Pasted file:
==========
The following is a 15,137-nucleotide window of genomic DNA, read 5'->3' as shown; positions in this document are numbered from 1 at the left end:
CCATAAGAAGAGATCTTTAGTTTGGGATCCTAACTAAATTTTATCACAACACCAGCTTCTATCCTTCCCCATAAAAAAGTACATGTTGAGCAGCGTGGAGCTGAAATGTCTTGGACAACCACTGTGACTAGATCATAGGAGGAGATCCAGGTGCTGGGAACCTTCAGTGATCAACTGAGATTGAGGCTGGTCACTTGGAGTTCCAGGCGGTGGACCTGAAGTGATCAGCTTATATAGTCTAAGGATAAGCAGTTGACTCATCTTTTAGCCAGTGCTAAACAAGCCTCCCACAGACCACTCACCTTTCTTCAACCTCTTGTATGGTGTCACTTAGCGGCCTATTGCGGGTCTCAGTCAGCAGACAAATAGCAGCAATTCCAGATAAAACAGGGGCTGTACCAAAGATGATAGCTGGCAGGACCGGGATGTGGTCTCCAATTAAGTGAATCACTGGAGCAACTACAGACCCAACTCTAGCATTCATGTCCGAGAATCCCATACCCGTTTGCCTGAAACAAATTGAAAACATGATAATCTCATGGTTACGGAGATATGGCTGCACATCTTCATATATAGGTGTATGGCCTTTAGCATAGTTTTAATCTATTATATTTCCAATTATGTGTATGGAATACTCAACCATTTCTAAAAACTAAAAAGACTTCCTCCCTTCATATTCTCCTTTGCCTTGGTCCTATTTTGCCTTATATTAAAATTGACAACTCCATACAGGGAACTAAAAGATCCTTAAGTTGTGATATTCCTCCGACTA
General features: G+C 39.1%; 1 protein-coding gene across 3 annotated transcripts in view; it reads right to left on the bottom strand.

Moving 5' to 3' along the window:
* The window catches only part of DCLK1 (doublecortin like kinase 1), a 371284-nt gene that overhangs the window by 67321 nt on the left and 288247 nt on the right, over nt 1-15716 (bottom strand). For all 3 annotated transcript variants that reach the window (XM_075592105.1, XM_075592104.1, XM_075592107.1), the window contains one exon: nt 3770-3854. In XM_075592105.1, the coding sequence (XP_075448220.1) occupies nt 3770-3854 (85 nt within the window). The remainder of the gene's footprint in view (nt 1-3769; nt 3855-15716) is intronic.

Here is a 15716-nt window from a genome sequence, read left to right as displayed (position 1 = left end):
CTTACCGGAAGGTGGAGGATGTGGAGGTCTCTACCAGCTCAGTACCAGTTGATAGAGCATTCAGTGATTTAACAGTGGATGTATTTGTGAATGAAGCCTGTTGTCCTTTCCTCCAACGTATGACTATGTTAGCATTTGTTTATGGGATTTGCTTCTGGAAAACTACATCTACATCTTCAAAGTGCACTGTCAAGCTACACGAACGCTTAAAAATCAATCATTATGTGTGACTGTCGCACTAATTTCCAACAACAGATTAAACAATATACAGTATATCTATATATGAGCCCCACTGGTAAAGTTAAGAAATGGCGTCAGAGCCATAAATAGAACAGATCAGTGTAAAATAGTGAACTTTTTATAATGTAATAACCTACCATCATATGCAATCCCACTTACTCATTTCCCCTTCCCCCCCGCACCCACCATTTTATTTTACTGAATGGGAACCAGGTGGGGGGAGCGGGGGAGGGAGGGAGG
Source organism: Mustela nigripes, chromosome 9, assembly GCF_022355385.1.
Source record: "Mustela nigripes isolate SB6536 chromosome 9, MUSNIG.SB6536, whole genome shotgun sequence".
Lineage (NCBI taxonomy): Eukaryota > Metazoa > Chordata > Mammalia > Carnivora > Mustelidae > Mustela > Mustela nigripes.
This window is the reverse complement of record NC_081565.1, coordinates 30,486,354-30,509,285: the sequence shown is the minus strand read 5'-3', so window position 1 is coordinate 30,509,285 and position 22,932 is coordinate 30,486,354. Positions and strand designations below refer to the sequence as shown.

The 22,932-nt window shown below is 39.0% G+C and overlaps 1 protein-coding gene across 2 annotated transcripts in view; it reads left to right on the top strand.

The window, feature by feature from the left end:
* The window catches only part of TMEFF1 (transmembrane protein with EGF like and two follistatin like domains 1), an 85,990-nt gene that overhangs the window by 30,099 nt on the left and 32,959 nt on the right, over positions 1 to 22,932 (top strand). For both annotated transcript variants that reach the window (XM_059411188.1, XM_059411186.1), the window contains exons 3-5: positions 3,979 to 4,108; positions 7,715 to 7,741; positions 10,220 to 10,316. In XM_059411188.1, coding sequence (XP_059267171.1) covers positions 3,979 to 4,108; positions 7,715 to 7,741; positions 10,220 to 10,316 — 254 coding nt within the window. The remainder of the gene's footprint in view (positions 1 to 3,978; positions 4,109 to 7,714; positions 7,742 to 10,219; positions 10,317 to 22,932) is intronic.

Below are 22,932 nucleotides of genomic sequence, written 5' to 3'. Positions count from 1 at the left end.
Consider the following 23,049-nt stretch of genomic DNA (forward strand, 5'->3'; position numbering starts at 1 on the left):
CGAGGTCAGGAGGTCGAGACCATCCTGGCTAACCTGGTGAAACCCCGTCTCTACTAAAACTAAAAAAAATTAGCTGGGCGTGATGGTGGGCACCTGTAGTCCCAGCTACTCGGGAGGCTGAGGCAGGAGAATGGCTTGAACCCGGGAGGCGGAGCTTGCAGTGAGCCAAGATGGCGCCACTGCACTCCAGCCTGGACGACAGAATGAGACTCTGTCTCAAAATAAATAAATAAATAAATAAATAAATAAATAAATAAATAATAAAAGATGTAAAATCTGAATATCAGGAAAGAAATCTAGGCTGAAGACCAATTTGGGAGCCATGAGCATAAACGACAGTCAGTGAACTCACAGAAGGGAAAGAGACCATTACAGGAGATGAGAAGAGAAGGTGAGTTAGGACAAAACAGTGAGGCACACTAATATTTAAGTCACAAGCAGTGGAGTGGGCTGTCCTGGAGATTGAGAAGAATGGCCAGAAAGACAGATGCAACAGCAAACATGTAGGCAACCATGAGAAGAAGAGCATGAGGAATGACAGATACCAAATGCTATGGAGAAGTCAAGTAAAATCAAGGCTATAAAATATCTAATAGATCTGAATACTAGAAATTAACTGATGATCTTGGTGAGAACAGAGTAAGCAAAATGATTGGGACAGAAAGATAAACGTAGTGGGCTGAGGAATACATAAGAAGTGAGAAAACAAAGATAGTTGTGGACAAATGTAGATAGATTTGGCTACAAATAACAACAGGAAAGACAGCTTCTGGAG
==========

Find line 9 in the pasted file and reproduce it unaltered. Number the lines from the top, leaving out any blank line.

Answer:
Source record: "Mustela nigripes isolate SB6536 chromosome 9, MUSNIG.SB6536, whole genome shotgun sequence".